ISORROPIA (II) calculates the composition and phase state of an ammonia-sulfate-nitrate-chloride-sodium-(calcium-potassium-magnesium)-water inorganic aerosol in thermodynamic equilibrium with gas phase precursors.
The objective was to develop a computationally efficienct and rigorous aerosol thermodynamics module for use in regional and global aerosol models. The complete theory of ISORROPIA, together with a detailed description of the equations solved, the activity coefficient calculation methods and the computational algorithms used can be found in Nenes et al., 1998a,b and Fountoukis and Nenes, 2007. The performance and advantages of ISORROPIA over the usage of other thermodynamic equilibrium codes has been assessed in numerous studies (e.g., Nenes et al. 1998b; Ansari and Pandis, 1999ab; Yu et al., 2005). It has been evaluated wth numerous in-situ data sets (e.g., Yu et al., 2005; Nowak et al., 2006; Fountoukis et al., 2009).
ISORROPIA-II can solve for two classes of problems:
- 1. Forward (or “closed system”)
- Known quantities are temperature, relative humidity and the total (i.e. gas+aerosol) concentrations of NH3, H2SO4, Na, (Ca, K, Mg), HCl and HNO3.
- These computations are needed when the total concentrations of precursors are solved for in a model.
- 2. Reverse (or “open system”)
- Known quantities are temperature, relative humidity and the aerosol phase concentrations of NH3, H2SO4, Na, (Ca, K, Mg), HCl and HNO3.
- These computations are needed in detailed models of aerosol dynamics, such as MADM (Pilinis et al., 2000).
In both types of problems, the aerosol can be either in a thermodynamically stable state (where salts precipitate once the aqueous phase becomes saturated) or in a metastable state (where the aerosol is composed only of a supersaturated aqueous phase).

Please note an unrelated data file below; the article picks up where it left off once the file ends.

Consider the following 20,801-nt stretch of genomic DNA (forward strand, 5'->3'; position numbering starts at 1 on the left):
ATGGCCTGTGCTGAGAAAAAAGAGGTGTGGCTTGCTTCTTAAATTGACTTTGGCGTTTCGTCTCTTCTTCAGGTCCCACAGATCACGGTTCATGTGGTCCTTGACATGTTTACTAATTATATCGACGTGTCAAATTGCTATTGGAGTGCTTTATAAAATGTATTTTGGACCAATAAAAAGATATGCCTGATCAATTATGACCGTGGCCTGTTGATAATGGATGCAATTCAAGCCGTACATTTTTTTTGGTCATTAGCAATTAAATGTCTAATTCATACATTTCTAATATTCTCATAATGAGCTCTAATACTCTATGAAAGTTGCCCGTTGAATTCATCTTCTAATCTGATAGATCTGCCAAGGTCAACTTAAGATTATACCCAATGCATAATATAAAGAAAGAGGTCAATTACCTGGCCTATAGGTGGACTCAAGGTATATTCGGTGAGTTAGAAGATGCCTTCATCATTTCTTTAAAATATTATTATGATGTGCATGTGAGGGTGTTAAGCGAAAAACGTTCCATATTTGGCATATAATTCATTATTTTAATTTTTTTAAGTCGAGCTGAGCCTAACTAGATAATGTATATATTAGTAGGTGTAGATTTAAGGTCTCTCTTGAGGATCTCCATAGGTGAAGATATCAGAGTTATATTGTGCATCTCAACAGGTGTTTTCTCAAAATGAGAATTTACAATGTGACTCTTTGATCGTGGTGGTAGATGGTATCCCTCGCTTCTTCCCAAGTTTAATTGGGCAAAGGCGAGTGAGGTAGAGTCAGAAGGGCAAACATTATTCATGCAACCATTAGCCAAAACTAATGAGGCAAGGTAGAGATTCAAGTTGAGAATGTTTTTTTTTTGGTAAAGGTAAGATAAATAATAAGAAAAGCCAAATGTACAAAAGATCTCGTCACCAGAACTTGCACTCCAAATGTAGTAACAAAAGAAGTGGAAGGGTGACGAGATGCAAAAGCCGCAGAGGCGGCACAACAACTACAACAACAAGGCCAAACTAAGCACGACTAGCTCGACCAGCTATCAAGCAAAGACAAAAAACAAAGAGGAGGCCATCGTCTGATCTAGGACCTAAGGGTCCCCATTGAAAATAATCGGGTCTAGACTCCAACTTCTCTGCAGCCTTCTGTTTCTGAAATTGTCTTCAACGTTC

The development of the first release of the code (version 1.0) was done with support from the Environmental Protection Agency under grant R-824793010, from the National Science Foundation under grant ATM-9625718, and from the ONR studentship by grant N000149510807.
Versions 1.1 to 1.6 were developed with the contributions of many people. In particular we would like to acknowledge the contributions (in alphabetical order): Asif Ansari, Veronique Bouchet, Prakash Bhave, Bill Hutzel, Kevin Kapaldo, Bonyoung Koo, Sonia Kreidenweis, Paul Makar, Federico San Martini, Chris Nolte, Betty Pun, Armistad Russell, Uma Shankar, Jason West, Douglas Waldron, Ashraf Zakey, Yang Zhang. The feedback and bug reports from many other individuals using the code is greatly appreciated.
Versions 1.7 and 2.0 was developed with support from the National Oceanic and Atmospheric Administration (NOAA) under contract NMRAC000-5-04017. We would also like to acknowledge the contributions of Prakash Bhave and Chris Nolte.
Version 2.1 is maintained by the authors without formal support from funding agencies.